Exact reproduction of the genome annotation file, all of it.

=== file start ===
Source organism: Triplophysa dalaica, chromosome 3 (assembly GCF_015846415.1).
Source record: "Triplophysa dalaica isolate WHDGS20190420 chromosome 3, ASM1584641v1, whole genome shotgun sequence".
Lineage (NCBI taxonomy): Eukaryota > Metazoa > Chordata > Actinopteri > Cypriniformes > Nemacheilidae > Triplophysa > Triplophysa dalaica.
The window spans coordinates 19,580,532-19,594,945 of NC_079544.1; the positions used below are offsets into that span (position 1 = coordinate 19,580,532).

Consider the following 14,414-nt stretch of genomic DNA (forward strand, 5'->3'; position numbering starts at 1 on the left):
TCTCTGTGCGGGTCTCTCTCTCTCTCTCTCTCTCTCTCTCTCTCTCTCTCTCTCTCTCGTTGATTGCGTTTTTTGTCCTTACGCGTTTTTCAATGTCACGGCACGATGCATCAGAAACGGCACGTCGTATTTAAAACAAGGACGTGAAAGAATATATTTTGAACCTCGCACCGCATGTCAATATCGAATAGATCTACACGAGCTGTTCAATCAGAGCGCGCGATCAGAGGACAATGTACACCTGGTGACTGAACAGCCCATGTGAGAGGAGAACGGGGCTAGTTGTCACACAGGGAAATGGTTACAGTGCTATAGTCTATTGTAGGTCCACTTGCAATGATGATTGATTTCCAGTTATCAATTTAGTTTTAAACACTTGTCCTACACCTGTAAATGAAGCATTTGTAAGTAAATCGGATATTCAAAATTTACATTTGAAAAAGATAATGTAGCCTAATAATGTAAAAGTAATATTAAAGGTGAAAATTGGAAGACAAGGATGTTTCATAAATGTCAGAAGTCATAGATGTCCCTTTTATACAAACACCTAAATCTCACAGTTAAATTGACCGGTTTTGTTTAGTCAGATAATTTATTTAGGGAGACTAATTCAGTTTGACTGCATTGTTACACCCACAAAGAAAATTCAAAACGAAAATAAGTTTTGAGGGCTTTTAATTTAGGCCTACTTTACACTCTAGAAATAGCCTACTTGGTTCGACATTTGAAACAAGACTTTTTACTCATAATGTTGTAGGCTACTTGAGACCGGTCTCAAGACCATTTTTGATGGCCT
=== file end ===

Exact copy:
Source organism: Triplophysa dalaica, chromosome 3 (assembly GCF_015846415.1).
Source record: "Triplophysa dalaica isolate WHDGS20190420 chromosome 3, ASM1584641v1, whole genome shotgun sequence".
Lineage (NCBI taxonomy): Eukaryota > Metazoa > Chordata > Actinopteri > Cypriniformes > Nemacheilidae > Triplophysa > Triplophysa dalaica.
The window spans coordinates 19,580,532-19,594,945 of NC_079544.1; the positions used below are offsets into that span (position 1 = coordinate 19,580,532).

Consider the following 14,414-nt stretch of genomic DNA (forward strand, 5'->3'; position numbering starts at 1 on the left):
TCTCTGTGCGGGTCTCTCTCTCTCTCTCTCTCTCTCTCTCTCTCTCTCTCTCTCTCTCGTTGATTGCGTTTTTTGTCCTTACGCGTTTTTCAATGTCACGGCACGATGCATCAGAAACGGCACGTCGTATTTAAAACAAGGACGTGAAAGAATATATTTTGAACCTCGCACCGCATGTCAATATCGAATAGATCTACACGAGCTGTTCAATCAGAGCGCGCGATCAGAGGACAATGTACACCTGGTGACTGAACAGCCCATGTGAGAGGAGAACGGGGCTAGTTGTCACACAGGGAAATGGTTACAGTGCTATAGTCTATTGTAGGTCCACTTGCAATGATGATTGATTTCCAGTTATCAATTTAGTTTTAAACACTTGTCCTACACCTGTAAATGAAGCATTTGTAAGTAAATCGGATATTCAAAATTTACATTTGAAAAAGATAATGTAGCCTAATAATGTAAAAGTAATATTAAAGGTGAAAATTGGAAGACAAGGATGTTTCATAAATGTCAGAAGTCATAGATGTCCCTTTTATACAAACACCTAAATCTCACAGTTAAATTGACCGGTTTTGTTTAGTCAGATAATTTATTTAGGGAGACTAATTCAGTTTGACTGCATTGTTACACCCACAAAGAAAATTCAAAACGAAAATAAGTTTTGAGGGCTTTTAATTTAGGCCTACTTTACACTCTAGAAATAGCCTACTTGGTTCGACATTTGAAACAAGACTTTTTACTCATAATGTTGTAGGCTACTTGAGACCGGTCTCAAGACCATTTTTGATGGCCT